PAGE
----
Bhopal, the capital city of Madhya Pradesh, is also known as the centre of the ‘biggest industrial disaster’ or the ‘Hiroshima of chemical industry’. On December 3, 1984, a union carbide pesticide producing plant leaked highly toxic cloud of methyl isocyanate into the air of a densely populated region of Bhopal. Of the 800,000 people living in Bhopal at that time, 2,000 died immediately, 300,000 were injured and as many as 8,000 have died since.
Due to the accident, many people suffered various diseases and disorders even till many years later. The worst part is that people living near the premises of the site still continue to suffer. People living around the Union Carbide plant site have two options when it comes to drinking water. Either they are forced to drink the contaminated groundwater, which continues to be affected by toxic wastes dumped in the plant premises, or the municipal water is supplied from the nearby Raslakhedi village, known for a huge sewer. The water from both sources has been officially declared unfit for drinking.
The Bhopal gas tragedy is a catastrophe that has no parallel in industrial history. Yet, the people who have suffered are awaiting justice, even after more than 23 years. A few days ago in New Delhi, victims of the tragedy protested against the inaction on the part of the government to nail the culprits. The fight that the survivors of the tragedy are leading is now not restricted to them. In 2001, Dow Chemical bought Union Carbide for $9.3 billion. Despite this, Dow has refused to accept moral responsibility and does not take accountability for the Bhopal gas tragedy. Even our Commerce Minister thinks that ‘Dow cannot be held accountable for Union Carbide’s liabilities’.
Union Carbide and its former chairperson, Warren Anderson, both of whom face charges of culpable homicide and grievous assault, are absconding from Indian courts since 1992. By virtue of its acquisition of Union Carbide, Dow Chemical has inherited Carbide’s civil liabilities – of clean-up and compensation for water to the affected people.
The government went a step ahead and in the year 2006, it approved the collaboration between Reliance and Dow for the transfer of Union Carbide-owned patented technology. But according to the activists, this is illegal as Union Carbide’s assets in India are subject to confiscation as per the 1992 order of the Bhopal magistrate.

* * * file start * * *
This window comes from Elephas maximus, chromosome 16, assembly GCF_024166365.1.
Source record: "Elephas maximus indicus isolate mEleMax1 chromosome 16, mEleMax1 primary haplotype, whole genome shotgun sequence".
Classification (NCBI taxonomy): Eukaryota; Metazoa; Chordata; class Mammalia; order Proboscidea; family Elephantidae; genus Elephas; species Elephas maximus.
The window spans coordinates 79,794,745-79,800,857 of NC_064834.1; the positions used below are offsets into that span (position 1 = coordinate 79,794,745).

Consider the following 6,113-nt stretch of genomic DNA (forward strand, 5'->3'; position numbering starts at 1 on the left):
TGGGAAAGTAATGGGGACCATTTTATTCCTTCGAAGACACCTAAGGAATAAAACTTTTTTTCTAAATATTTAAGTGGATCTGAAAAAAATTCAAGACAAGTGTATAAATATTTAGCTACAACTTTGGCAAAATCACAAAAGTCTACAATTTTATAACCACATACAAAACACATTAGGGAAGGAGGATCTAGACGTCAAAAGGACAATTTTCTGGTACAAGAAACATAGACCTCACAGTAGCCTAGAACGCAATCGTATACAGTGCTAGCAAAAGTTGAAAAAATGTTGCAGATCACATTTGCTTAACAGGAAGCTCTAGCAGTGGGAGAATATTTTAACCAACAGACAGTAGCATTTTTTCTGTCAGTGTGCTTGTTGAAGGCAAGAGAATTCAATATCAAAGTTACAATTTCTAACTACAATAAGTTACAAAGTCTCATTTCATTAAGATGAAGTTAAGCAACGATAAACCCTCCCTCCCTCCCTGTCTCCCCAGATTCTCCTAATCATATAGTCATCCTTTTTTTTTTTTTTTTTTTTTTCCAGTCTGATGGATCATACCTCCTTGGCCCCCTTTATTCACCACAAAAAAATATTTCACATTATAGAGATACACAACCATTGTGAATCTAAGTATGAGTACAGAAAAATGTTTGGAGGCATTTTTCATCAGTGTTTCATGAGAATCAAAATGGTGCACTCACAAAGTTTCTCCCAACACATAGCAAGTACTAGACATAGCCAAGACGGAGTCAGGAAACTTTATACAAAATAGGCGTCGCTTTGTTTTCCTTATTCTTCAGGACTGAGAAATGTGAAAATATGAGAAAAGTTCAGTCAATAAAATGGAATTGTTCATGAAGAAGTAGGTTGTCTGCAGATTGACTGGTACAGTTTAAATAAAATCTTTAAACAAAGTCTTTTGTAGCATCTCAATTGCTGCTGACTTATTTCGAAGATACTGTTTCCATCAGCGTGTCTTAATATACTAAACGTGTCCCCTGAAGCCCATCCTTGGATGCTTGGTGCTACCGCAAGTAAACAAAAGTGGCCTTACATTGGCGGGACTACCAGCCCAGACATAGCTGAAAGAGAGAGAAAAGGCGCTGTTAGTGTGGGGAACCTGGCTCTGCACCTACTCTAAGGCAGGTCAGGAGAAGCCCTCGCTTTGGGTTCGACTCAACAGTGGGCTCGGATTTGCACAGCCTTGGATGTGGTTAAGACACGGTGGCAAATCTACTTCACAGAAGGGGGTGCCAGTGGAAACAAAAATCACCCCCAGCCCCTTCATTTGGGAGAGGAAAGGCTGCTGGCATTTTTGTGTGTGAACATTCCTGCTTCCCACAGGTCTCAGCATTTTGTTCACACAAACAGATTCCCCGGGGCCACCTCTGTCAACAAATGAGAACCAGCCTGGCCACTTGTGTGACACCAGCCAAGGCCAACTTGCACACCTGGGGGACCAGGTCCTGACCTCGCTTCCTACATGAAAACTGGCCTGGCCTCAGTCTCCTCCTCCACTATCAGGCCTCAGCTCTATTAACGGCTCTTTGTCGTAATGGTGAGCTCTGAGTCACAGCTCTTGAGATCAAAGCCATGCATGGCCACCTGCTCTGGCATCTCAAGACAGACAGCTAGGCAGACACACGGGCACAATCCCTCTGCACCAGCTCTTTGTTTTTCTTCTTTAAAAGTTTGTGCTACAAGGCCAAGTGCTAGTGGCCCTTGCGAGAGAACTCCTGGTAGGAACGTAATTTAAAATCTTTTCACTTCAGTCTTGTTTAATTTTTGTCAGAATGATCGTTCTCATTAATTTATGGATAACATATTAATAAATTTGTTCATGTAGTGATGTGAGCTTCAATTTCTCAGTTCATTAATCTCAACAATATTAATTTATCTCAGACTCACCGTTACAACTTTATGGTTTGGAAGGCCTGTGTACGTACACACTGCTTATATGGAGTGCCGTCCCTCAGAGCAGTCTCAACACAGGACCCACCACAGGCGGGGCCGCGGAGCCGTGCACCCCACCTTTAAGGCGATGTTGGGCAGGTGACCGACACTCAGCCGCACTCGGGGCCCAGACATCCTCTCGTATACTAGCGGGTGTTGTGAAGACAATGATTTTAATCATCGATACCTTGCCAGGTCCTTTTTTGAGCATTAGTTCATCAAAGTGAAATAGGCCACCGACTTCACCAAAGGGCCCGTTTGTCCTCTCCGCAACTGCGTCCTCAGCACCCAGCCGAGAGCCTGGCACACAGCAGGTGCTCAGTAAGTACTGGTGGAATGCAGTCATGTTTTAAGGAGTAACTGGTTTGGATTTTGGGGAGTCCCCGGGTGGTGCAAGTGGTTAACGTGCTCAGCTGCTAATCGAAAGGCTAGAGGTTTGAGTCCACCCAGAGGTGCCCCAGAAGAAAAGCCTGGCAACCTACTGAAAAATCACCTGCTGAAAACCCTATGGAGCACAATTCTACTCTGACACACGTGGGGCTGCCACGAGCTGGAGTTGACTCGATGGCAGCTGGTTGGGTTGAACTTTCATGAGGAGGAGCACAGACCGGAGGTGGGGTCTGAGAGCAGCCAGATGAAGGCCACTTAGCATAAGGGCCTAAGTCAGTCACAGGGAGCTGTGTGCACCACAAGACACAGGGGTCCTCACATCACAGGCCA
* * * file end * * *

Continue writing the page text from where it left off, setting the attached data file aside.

Instead of showing some sympathy and the will to fight for the victims, the government is worried about losing the investment in the country. They feel any overtures to hold Dow liable for Bhopal-related issues will scare away Dow’s promised $1 billion investment in India and also discourage other American investors. Dow even admitted paying $22,000 (Rs 88 lakhs) as bribe to Agriculture Ministry officials to expedite registration of the three pesticides, namely Dursban, Nurelle and Pride.
The company had to pay a fine of $ 325,000 (Rs 1.43 crores) to the Securities Exchange Commission for violating the US Foreign Corrupt Practices Act last year. Dow tried to wash its hands off the controversy but there was substantial evidence against them. Dursban pesticide is banned in the US, as it is a neuro-toxin that can cause permanent damage to children’s brains but we are registering such pesticides so that we don’t lose investment. After all, who cares about the people when we have the population of over 1.1 billion?
In May 2007, Sharad Pawar said that the enquiry in this matter was still being undertaken by the Central Bureau of Investigation (CBI). The probe is concluded. But the report is gathering dust. Meanwhile, the pesticides continue to poison children and the culprits are roaming free. A good way for us to extend our support is by visiting the site Students For Bhopal, http://www.studentsforbhopal.org.
Dow Chemicals should not be allowed to expand its operation in India until justice is meted out to the victims. Indian state’s unwillingness to discourage foreign private investment has been a crucial factor in the continuing injustice in Bhopal!
[Image Source: http://flickr.com/photos/ascanio/28868638/]